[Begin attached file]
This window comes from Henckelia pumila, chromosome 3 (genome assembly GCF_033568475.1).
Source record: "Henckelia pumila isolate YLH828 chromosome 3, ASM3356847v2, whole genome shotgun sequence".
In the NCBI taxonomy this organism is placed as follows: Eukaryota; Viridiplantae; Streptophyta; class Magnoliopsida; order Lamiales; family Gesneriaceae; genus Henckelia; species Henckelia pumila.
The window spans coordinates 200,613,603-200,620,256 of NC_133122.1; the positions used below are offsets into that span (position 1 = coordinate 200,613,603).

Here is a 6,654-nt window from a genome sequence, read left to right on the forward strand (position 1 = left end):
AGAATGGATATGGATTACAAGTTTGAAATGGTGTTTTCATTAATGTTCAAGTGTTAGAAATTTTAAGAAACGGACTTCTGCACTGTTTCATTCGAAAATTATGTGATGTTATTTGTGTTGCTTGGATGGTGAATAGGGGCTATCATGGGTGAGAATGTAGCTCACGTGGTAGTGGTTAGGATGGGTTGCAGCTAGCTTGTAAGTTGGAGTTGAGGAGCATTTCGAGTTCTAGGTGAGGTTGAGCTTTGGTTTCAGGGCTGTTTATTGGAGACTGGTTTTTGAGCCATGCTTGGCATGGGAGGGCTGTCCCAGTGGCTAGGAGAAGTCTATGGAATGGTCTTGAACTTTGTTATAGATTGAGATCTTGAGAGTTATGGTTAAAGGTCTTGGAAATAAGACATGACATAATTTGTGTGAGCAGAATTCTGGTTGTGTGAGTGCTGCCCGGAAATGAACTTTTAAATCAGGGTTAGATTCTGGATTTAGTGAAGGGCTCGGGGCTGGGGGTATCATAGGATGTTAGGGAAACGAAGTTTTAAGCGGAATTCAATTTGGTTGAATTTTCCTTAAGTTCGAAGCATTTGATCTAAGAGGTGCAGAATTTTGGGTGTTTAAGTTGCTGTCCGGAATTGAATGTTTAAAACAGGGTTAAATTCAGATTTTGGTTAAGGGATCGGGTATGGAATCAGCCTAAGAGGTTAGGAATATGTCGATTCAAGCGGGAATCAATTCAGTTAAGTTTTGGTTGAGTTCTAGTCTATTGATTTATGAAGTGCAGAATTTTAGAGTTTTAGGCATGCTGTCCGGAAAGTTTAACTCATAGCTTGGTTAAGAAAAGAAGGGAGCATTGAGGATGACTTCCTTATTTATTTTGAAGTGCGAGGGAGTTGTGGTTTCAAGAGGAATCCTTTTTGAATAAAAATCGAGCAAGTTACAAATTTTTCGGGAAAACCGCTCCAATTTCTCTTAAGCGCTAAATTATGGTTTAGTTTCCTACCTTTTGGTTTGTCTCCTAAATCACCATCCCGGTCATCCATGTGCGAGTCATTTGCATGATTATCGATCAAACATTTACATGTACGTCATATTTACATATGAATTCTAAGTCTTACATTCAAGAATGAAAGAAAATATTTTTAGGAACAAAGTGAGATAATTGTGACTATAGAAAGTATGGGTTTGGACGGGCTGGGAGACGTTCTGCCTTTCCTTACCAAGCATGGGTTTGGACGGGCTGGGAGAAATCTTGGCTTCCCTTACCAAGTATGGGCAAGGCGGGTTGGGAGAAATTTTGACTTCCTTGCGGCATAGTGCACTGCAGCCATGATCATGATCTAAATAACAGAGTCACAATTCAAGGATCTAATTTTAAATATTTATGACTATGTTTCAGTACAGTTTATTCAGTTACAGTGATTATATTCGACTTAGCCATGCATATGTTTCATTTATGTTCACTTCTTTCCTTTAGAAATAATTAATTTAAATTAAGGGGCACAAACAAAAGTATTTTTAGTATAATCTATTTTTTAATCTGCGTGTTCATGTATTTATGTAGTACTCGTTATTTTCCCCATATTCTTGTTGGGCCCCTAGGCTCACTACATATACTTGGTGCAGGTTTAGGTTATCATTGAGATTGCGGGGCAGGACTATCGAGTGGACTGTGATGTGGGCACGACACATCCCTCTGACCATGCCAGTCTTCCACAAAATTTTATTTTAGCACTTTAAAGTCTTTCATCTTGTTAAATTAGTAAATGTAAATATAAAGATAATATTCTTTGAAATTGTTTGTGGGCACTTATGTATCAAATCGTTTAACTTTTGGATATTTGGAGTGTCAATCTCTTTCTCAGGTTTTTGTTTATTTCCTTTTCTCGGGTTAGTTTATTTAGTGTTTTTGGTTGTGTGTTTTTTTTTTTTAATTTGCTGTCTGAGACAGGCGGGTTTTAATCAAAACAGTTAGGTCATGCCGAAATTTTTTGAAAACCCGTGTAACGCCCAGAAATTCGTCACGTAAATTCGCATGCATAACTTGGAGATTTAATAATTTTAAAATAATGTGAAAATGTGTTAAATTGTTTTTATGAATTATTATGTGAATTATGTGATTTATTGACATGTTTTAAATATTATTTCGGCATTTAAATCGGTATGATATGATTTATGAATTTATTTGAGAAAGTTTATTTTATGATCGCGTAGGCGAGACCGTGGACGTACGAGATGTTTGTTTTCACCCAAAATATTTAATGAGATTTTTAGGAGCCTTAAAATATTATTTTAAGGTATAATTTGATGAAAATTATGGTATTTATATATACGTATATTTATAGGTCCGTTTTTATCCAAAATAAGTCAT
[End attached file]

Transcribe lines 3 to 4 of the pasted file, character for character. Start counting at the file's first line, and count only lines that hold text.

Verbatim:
In the NCBI taxonomy this organism is placed as follows: Eukaryota; Viridiplantae; Streptophyta; class Magnoliopsida; order Lamiales; family Gesneriaceae; genus Henckelia; species Henckelia pumila.
The window spans coordinates 200,613,603-200,620,256 of NC_133122.1; the positions used below are offsets into that span (position 1 = coordinate 200,613,603).